We couldn’t help but click on the recent spate of articles about theÃ‚Â UAW Chrysler Talks Facebook page, and how the union is using social media to facilitate discussion over the new four-year contract with Chrysler that its workers just voted to ratify. (Although, the skilled workers did not according to the Detroit Free Press, under the new contract “the company will eliminate 27 classifications such [as] brickmason and cement finisher, furnace repairer, and carpenter; this would make the Big Three more competitive with Asian and German auto companies, said Art Schwartz, a former GM labor negotiator and president of Labor and Economics Associates, to the paper.) Chrysler is the last of the Big Three to come to an agreement with the UAW.
The first great headline I came across, “Autoworkers union grapples with social media, from the Financial Times, conjures images of an assembly line worker fuming, trying futilely to type a Tweet on a smartphone screen as he/she stamps another door or hood for a Chrysler 300-series sedan; or a plant supervisor wrestling a laptop with the Facebook homepage on it, trying to pin it to the ground. Worse yet, it conjures a dystopian scene in a local union hall, with rows of brothers and sisters in chairs not standing and discussing, but silently sitting, typing status updates furiously.
Indeed, in the words of Bradford Wernle of Automotive News, “The union hall isn’t just across the street from the plant anymore; it’s right there on your smartphone.
But to more important matters: the reporting should center on the fact that the union may not appear as “transparent as possible to its voting members, and that the democratic platform of Facebook (say what you will about it) has brought the union’s operations into the disinfecting sunlight, to paraphrase Justice Louis D. Brandeis. Turns out the Facebook page’s administrator took down posts revealing some locals’ voting results, citing that waiting for the final vote tally was the way to go, according to the Automotive News article.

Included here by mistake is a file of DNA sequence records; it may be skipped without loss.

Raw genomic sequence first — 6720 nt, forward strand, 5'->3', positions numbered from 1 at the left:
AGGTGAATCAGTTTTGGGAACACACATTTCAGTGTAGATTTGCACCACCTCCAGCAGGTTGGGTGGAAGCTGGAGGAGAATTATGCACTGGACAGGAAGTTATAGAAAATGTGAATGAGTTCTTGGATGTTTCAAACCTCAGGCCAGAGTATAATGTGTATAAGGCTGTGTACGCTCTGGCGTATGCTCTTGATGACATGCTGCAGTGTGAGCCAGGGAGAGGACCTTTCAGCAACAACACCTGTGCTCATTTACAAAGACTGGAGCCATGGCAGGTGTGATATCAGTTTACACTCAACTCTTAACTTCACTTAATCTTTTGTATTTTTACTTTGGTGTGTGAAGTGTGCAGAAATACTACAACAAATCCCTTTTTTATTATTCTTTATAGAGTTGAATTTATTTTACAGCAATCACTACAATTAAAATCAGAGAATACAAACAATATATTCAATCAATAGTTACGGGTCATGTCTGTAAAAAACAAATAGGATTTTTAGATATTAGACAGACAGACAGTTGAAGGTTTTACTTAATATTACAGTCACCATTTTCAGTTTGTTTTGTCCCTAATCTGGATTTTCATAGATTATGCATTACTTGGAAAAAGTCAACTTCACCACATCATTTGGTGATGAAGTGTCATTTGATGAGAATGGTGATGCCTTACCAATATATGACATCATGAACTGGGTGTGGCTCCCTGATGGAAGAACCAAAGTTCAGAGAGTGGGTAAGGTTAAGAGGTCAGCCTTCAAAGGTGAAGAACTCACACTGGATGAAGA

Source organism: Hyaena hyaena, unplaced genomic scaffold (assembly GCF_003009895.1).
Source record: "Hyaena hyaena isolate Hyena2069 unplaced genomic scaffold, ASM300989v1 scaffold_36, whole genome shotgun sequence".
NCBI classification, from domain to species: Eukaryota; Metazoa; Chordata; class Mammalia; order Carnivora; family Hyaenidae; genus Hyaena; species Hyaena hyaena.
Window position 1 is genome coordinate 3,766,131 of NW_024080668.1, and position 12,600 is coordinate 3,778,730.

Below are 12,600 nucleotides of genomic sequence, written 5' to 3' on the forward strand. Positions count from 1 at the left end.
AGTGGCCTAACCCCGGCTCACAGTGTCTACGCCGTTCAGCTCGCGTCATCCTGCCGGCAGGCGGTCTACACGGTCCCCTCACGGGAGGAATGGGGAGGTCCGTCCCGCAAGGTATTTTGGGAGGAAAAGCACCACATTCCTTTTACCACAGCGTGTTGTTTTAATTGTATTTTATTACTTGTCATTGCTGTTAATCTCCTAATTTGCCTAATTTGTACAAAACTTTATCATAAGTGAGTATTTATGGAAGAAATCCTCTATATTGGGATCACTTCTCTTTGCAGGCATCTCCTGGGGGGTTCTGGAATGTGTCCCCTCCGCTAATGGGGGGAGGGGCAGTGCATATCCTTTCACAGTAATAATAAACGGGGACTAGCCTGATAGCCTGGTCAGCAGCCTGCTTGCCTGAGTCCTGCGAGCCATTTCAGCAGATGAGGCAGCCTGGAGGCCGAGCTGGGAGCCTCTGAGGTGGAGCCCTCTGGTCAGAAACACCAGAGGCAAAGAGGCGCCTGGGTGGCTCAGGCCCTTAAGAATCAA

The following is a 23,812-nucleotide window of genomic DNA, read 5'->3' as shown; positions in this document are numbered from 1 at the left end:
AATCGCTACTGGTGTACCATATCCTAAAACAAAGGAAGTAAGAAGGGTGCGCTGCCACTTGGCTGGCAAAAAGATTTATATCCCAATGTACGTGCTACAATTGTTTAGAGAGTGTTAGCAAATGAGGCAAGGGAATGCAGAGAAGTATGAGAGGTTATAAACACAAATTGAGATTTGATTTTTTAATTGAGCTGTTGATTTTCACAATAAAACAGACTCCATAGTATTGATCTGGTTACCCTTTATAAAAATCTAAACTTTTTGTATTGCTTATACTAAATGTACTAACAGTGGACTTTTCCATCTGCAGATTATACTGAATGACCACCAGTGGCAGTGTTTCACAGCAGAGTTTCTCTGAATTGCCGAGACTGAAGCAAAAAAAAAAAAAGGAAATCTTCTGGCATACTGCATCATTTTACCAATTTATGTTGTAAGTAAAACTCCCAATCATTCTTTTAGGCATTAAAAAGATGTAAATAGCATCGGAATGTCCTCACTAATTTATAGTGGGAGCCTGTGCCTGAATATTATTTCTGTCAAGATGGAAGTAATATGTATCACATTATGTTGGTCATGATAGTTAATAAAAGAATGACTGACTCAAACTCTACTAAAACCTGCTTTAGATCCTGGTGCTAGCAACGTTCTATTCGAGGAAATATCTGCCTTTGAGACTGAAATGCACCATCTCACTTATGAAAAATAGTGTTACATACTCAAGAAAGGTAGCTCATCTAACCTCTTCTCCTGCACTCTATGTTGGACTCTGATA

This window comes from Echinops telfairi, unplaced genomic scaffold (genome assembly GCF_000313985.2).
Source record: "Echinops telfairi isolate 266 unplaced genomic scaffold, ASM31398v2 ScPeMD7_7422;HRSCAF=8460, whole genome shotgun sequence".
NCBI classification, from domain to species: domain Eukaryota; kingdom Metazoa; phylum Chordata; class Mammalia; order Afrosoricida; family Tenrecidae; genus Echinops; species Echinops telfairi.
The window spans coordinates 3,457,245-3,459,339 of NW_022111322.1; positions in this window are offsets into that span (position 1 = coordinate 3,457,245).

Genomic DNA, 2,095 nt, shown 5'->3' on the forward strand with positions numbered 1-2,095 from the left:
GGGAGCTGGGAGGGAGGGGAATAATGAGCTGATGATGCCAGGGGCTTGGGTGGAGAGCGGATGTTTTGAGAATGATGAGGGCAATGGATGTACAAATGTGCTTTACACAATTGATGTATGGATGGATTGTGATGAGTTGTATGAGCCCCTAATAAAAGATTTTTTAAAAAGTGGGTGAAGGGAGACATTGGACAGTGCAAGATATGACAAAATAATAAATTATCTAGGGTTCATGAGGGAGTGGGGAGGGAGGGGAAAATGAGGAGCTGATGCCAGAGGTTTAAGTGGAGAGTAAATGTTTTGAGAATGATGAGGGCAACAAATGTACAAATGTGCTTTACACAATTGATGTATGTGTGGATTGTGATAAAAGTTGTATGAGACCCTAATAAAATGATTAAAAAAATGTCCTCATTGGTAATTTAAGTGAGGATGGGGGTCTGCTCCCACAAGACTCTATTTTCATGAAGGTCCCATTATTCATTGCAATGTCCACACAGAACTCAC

That raises the question, is it better for the UAW to be transparent or tight-lipped in this case? Surely, this social media angle has caused much more of a firestorm than it should on its face, it’s simply a large and fervent conversation that’s gone viral. So is that helpful or harmful for unions like the UAW? And is it helpful or harmful for the companies that employ their workers?
Perhaps a more essential question is this: is continued lobbying for ever-greater benefits above and beyond what’s reasonable paramount to collectively ensuring the economic health of the company employing you in the first place? (The issue, admittedly, lies more with benefits and bonuses, not wages leaving veteran Ford production workers’ base wage the same for eight years, as Reuters reports, sounds a bit stingy.) As the FT article states, Chrysler is the “most financially fragile of the three (Detroit-based automakers). Isn’t it in everyone’s best interest for the company to do well, and not get bogged down with costs it cannot sustain?
Sometimes it’s hard to tell whether these contemporary quibbles truly warrant the massive amounts of time, effort and space necessary physical or digital to allow them to play out. After the social network discussions had gained critical mass, the UAW thanked everyone for their opinions, according to the FT, and posted this: “We would like to urge all members to show that solidarity, both privately and publicly, is our best tool in the fight against corporate greed. When it comes down to it, which party in the UAW-Chrysler talks is the greedier one? Case in point: why, exactly, are retirees deserving of Christmas bonuses?
One thing is certain: now that Facebook has fragmented the powerful UAW leaders’ ability to act as one large front with one media voice by allowing the emotionally fervent discussion of its individual members to reach the outside world, the union’s dirty laundry in the form of its negotiating and voting process — can never be put back into the hamper. (The same has already held true for US politics.)
Of course, this post could be rightfully perceived as a one-off rant; any and all facts and opinions responding to the above musings are more than welcome especially as they pertain to the carmakers’ future economic health, and by extension, metals activity and prices. Please leave a comment!